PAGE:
The commitment comes despite a recent Audit Commission report, entitled Trading Places, which warned that the current system was already fraught with problems, with many parents failing to get the school of their choice for their children.
In Bromley, hundreds of parents discovered their children had not been offered a place for this September because 800 of the 3,000 places available had been given to pupils living outside the borough.
The proposal would make the local education authority a clearing house for pupils without places. The LEA would still have a strategic role in admissions and would be responsible for closing down schools where rolls were falling.
In the present system, grant- maintained schools and voluntary-aided schools determine their own admissions. And it is the Conservatives' plan for all LEA schools to be based upon the voluntary-aided model.
Margaret Smart, the director of the Catholic Education Service, said: "Our voluntary-aided schools always work closely with the LEA in the planning of admission and the criteria for admissions."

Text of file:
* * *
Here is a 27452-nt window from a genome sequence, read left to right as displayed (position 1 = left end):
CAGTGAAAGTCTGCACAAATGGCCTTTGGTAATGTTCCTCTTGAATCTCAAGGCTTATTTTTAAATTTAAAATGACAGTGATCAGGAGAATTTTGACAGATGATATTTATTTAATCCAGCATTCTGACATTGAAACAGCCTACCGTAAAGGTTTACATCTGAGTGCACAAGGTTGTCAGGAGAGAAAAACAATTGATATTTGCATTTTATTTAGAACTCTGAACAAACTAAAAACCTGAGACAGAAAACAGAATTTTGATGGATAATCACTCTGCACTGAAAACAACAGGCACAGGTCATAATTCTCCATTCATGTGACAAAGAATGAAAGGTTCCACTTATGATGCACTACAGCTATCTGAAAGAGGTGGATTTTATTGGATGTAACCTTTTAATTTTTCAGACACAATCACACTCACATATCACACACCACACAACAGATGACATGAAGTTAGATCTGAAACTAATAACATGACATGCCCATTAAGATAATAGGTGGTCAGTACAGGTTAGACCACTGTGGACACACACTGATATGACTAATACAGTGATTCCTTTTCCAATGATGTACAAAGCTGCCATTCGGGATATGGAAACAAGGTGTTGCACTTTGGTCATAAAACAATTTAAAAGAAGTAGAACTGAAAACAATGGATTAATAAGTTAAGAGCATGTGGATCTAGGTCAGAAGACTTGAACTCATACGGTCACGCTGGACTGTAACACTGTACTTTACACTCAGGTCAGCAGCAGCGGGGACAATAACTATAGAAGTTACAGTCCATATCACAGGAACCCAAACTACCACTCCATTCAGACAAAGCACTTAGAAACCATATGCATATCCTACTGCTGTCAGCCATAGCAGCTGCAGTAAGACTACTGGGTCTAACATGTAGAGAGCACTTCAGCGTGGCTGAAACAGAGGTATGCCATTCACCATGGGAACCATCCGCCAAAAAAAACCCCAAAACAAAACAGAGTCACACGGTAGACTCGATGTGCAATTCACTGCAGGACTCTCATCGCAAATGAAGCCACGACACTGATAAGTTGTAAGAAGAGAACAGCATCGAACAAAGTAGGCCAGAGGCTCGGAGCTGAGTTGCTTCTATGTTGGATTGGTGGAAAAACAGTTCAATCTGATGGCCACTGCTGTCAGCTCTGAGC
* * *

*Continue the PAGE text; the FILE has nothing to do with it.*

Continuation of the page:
Walter Ulrich, a spokesman for the National Association of Governors and Managers, said: "To allow every governing body to control admissions, even in consultation with the LEA, raises the question of practicability when the matters of choice and duty to educate a child come into conflict. The experience of areas which have mixed admission policies has not been encouraging."
But a Conservative source dismissed the fears that an admissions free for all would cause chaos, saying parents must accept that greater freedoms often require greater responsibility.
In its manifesto published last week, Labour made no mention of any admissions policy, except to say that any changes in admissions to grammar schools would have to be decided by local parents.
Previous policy statements have indicated that Labour would not seek to reverse the Conservatives' open admissions policy.